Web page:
In April this year, the CPC Central Committee and the State Council jointly announced a plan to establish the Xiongan New Area, a designated special economic region in the northern Hebei province. The new city will be located about hundred kilometers southwest of central Beijing and span three counties of Xiongxian, Rongcheng and Anxin in Baoding prefecture. The rationale for Xiongan as outlined in the joint announcement is two-fold. The first is to transfer those economic sectors and institutions having non-capital functions out of Beijing. The second is to coordinate the economic development of Beijing-Tianjing-Hebei regions and thus creating a new growth pole region in northern China. The Xiongan is advertised as an antidote for not only the urban crises of Beijing but also for regional inequalities between the prosperous southeastern provinces and underdeveloped northern China.
China’s central leadership seems to have attached great significance to the Xiongan new city plan. The decision itself is termed as a “major historic choice” and a “strategy crucial for the millennium to come”. Planning Xiongan has already become an enterprise in epic proportions with urban designers, leaders of the state-owned companies, provincial CPC lobbies, financiers and local government bureaucracies struggling to find coordination and synergy. It is certain that yet another round of largescale demolitions, relocations, and disruptions of local economic and social life will be unfolding around the quiet Baiyangdian lake where the majestic rise of Xiongan is planned. But the question then is whether the new city will be another urban clone of Shenzhen or Shanghai Pudong?; or will it ever be able to induce economic energies in the Beijing-Tianjin-Hebei region which can later diffuse to larger northern China plains?; or above all, what kind of spatial legacies Xiongan will leave for the future generations which is all set to bear the indelible mark of the Xi Jinping era?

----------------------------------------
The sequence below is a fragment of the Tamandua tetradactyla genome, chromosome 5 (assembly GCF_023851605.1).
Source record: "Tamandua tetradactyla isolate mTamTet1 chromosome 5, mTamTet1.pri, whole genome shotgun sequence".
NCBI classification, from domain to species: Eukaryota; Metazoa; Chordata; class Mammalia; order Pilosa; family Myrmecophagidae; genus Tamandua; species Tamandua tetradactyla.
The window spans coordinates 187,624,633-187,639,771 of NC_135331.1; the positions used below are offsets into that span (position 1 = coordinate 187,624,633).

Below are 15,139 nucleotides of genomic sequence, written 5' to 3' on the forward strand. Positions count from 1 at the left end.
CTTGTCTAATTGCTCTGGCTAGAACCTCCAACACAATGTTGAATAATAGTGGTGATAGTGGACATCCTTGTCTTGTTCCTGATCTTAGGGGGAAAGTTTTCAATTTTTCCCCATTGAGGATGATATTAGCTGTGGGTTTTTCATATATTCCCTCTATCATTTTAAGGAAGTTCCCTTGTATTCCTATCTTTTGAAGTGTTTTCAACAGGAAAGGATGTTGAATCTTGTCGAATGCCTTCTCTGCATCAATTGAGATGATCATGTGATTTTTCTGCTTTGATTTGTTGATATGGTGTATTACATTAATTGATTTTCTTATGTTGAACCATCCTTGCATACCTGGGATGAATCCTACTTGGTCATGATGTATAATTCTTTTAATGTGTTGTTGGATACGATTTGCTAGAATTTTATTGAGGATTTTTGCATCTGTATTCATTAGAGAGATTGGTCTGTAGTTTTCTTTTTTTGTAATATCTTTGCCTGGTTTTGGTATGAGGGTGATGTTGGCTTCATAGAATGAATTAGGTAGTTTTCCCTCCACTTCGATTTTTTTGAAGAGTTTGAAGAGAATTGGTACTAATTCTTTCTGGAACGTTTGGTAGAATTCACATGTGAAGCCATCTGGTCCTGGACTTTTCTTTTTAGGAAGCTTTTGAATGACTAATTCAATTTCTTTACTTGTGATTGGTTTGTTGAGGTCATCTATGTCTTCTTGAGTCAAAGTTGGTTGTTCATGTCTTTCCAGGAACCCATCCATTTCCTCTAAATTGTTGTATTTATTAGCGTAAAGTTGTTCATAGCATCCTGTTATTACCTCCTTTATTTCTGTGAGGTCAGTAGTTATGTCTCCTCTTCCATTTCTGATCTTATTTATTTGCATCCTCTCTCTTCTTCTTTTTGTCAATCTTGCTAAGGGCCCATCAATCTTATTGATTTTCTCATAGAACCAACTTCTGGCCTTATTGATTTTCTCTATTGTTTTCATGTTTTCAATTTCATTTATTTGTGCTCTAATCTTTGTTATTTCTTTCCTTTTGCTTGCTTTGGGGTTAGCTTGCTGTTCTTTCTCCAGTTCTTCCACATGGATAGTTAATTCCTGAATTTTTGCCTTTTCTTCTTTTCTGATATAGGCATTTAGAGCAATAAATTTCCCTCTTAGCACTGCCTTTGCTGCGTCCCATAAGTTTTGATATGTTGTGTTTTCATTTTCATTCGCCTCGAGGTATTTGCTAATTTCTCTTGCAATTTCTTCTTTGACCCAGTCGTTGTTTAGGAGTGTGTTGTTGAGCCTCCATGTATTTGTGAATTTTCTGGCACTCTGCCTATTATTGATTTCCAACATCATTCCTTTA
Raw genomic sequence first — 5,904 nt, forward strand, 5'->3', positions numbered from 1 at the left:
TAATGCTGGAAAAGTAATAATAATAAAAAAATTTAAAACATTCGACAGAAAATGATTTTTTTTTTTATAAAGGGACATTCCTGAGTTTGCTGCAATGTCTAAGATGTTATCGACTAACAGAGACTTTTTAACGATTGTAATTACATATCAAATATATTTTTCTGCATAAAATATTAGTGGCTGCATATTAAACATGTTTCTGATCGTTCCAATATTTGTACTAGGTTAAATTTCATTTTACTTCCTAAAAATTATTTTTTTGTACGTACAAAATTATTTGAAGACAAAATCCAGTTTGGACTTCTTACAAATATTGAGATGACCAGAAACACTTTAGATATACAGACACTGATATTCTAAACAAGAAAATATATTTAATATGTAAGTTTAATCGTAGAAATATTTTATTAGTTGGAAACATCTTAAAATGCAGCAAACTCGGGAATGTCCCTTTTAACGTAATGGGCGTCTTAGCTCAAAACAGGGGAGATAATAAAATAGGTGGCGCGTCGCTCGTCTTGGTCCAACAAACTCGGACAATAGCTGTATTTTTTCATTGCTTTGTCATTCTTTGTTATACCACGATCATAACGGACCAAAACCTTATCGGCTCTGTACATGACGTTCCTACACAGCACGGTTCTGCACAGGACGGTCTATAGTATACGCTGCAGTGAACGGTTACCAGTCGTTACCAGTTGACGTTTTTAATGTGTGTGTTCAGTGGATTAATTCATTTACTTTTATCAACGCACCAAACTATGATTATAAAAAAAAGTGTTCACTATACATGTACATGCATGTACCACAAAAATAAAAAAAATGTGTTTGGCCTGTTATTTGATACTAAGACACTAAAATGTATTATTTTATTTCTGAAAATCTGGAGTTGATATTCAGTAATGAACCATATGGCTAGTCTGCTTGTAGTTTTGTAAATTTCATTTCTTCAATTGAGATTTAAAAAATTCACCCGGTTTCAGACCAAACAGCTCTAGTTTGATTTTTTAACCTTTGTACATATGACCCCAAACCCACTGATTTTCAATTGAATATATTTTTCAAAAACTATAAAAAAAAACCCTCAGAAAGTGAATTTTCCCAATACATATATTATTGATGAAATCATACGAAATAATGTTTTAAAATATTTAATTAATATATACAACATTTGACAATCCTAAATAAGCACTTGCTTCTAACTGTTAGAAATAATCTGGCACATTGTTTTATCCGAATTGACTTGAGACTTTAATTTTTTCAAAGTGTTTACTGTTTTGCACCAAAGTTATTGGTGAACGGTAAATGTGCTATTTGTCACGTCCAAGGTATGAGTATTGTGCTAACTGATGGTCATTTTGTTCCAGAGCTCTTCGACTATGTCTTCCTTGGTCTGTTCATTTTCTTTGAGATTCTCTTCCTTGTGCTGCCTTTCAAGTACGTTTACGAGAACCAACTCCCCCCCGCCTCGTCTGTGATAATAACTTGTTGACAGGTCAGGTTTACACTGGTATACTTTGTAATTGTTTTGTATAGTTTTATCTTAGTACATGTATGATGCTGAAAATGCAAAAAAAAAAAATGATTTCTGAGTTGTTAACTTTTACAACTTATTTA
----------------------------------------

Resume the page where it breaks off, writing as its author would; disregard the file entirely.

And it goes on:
About the Speaker
T G Suresh is currently an Associate Professor in the Centre for Political Studies, School of Social Sciences, Jawaharlal Nehru University. His publications and conference papers on China covers a broad range of concerns including nationalism, the political economy of reforms in Sichuan province, labour and building production in Shanghai and Delhi and the new urban labour regime in China. His current research focuses on how new forms of social labour are getting shaped at the intersections of urban spatial practices and global economic flows in Delhi and Shanghai.
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